Hornet imitator (Volucella zonaria)
This is our largest Hover-fly Volucella zonaria and quite a whopper it is too at about 2cm in length. It’s a mimic of the hornet Vespa crabro. The female uses this disguise in order to lay eggs in the hornet’s nest, the parasitic offspring then feed on the victim’s larvae. They’re not exactly common but easy enough to identify by their large size. As you can see it has a mainly orangey-yellow abdomen with dark bands, a yellow bottom and an almost varnished mahogany look to the thorax. And just look at those huge brown eyes and that big pointed yellow face. Once you’ve seen one they’re pretty unmistakeable.
It’s mainly found in wooded areas. I came across this one in the dappled shade of the wooded section of the very picturesque coastal path that meanders over the cliffs between Beer and Branscombe in Devon. It was a tricky shot to obtain as just beyond this bramble patch is a sheer drop to the beach below and this little imitator kept moving just one leaf further out into the void. Fortunately my friend Henry was with me and was ready to grab my camera if I suddenly disappeared.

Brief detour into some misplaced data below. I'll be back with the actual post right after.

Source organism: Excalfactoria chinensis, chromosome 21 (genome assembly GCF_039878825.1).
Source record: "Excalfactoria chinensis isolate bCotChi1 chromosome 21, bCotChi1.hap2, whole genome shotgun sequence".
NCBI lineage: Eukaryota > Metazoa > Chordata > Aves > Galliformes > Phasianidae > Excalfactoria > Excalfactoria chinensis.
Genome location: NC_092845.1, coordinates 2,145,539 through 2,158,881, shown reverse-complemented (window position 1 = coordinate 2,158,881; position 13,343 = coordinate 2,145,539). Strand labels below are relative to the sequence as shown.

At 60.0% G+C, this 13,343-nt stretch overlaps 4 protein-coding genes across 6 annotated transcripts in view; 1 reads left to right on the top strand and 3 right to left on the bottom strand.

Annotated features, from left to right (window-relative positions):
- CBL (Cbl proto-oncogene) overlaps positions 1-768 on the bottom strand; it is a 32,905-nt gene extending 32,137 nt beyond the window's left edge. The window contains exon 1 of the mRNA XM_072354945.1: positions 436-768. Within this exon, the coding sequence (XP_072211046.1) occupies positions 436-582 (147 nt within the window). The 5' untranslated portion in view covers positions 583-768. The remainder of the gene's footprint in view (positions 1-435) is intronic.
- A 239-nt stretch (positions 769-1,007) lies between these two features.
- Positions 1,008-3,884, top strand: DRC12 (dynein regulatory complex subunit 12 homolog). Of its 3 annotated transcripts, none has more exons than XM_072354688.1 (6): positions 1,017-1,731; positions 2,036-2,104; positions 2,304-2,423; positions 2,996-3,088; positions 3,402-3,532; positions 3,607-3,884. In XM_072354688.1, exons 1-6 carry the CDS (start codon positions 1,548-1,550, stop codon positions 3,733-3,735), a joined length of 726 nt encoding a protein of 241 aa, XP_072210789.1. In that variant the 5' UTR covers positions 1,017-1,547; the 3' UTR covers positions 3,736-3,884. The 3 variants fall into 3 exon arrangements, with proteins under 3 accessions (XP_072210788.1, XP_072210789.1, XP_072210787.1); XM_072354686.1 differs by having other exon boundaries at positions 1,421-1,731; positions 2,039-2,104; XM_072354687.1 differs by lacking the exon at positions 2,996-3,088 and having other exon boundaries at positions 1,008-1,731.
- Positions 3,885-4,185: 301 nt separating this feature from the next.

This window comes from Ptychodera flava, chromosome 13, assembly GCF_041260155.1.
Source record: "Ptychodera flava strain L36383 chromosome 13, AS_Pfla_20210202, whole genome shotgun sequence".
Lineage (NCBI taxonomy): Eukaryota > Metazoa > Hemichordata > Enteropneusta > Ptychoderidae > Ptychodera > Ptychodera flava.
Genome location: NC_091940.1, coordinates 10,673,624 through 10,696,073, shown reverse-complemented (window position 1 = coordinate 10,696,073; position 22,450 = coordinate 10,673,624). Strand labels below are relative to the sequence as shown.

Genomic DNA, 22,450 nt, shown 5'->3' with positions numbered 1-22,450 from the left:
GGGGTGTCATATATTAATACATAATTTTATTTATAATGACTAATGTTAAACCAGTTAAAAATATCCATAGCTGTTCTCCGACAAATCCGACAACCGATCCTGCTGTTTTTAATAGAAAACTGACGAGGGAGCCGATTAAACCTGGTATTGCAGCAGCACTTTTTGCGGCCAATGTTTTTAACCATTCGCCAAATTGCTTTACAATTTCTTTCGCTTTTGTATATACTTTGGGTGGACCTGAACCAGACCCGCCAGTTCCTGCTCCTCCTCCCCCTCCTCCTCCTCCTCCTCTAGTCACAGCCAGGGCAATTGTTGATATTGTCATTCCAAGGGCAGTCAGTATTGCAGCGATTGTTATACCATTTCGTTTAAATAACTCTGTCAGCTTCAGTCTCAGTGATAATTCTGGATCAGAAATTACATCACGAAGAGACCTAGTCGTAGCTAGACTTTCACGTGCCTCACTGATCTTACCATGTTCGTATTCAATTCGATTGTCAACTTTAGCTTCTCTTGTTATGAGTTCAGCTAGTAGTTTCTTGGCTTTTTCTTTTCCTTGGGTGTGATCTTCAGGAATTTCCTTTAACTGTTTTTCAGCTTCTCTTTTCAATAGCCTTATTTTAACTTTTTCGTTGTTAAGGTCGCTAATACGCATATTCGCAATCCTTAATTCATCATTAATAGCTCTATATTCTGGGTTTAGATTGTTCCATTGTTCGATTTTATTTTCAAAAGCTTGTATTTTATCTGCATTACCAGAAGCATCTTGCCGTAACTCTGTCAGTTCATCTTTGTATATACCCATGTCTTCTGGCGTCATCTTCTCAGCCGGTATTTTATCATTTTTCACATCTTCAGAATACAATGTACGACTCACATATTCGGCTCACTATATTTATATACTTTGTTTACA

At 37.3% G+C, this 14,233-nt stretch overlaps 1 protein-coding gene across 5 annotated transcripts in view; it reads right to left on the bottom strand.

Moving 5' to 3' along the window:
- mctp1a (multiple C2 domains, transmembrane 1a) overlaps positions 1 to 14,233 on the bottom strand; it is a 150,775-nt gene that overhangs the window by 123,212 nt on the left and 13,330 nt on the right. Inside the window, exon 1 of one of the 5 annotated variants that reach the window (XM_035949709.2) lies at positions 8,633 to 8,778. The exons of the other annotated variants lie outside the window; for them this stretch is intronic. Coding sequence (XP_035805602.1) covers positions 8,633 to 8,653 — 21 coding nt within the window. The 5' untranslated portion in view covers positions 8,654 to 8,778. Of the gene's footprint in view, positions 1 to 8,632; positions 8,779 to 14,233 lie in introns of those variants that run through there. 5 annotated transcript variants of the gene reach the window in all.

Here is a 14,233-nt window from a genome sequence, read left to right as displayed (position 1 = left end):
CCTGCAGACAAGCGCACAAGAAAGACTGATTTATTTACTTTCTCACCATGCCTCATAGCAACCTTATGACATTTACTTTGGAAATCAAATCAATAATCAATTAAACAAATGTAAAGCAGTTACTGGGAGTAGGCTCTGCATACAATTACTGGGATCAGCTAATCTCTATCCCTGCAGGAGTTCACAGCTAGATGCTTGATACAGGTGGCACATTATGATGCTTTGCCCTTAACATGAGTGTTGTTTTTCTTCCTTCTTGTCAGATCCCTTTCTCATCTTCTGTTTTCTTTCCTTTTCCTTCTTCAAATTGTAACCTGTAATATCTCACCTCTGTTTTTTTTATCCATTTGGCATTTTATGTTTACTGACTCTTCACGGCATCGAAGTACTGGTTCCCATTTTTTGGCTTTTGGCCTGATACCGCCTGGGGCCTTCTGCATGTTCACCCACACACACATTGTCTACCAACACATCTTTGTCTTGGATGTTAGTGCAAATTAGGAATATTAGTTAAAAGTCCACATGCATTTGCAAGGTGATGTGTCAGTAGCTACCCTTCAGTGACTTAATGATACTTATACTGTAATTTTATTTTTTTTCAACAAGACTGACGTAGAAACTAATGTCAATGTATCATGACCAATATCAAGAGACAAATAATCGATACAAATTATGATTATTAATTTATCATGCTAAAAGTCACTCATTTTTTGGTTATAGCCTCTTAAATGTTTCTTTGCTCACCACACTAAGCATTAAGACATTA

As recently as the 1940s it was a rare summer visitor, but now it is quite regularly seen in the south of the country and is slowly spreading northwards. I’d never got close enough to photograph one before I took this photo on the 29 July but I had seen one a week earlier during a walk around Shearwater Lake near Longleat House. Since then I’ve seen another in my back garden on the 12 August. See photo below.